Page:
White supremacist who targeted Jess Philips sentenced to two years in prison

Tony Eckersley sent a picture of Jo Cox along with the threat to ‘have you dealt with’

A white supremacist has been jailed for more than two years after sending hundreds of violent, misogynistic and racist messages to Labour MP Jess Phillips.

Tony Eckersley, 52, from Salford, Greater Manchester, sent the Labour MP more than 300 threatening messages over a nine-month period.

Within the emails, Eckersley sent Phillips, who is shadow minister for domestic violence and safeguarding, a picture of Jo Cox, the Labour MP who was murdered in 2016 , accompanied with the message: “I will have you dealt with.”

In the emails, Eckersley called Phillips a “treasonous cow” and a “virtue signalling rape facilitator” and said that it would be “appropriate” for her and other MPs to be blown up during a terror attack at the House of Commons.

Although police initially warned him about his conduct, Eckersley continued to message Phillips at her constituency office in Birmingham, accusing her of “abusing her authority and privilege to shut him down like so many British heroes”. His messages also contained extreme racist language, aimed predominantly towards those from an Asian or Muslim background. He was later arrested.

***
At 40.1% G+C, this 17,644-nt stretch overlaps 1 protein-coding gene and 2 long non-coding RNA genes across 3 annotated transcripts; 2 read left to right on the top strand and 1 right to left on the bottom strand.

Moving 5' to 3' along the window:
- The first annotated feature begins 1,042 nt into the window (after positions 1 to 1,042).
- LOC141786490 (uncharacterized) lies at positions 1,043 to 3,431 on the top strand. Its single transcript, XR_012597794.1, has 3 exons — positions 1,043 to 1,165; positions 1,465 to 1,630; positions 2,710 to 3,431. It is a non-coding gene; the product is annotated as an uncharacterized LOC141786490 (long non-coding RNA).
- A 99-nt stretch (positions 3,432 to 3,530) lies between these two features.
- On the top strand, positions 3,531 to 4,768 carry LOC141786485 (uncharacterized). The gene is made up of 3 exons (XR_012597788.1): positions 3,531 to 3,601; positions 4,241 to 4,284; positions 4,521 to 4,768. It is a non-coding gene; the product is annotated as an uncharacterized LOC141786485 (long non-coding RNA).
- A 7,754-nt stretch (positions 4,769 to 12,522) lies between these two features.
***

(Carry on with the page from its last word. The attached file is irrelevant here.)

Eckersley was sentenced to 28 months in prison at Manchester crown court on Friday, after pleading guilty to racially aggravated harassment of the MP between May 2019 and February 2020.

He is also subject to a restraining order that bans him from being within 100 metres of Phillips’s home and workplace, and is prohibited from any kind of communication with her for 10 years.

The court also heard that Eckersley has originally sent abusive emails to the Labour MP Graham Stringer in 2018, and that he targeted Phillips because of her views on issues relating to women’s rights and gendered violence.

The prosecutor, Robert Hall, said: “He said people in the UK would become violent, including sexually violent, towards Phillips and other politicians as a response to the alleged behaviour of those politicians.”

Judge Hilary Manley, who delivered the sentencing, said that Eckersley was an “inadequate man” who “cannot cope with the reality of having reached your 50s without ever really achieving much save for a habit of sitting at your keyboard venting your frustration at others”.

She continued, saying that the “ranting, hate-filled and threatening messages contained repeated and vile slurs directed at Muslim and Arab people, repulsive language and calculated and spiteful misogyny towards a serving MP”, and that targeting a serving MP and seeking to intimidate and silence her “strikes at the heart of democracy”.

The Guardian

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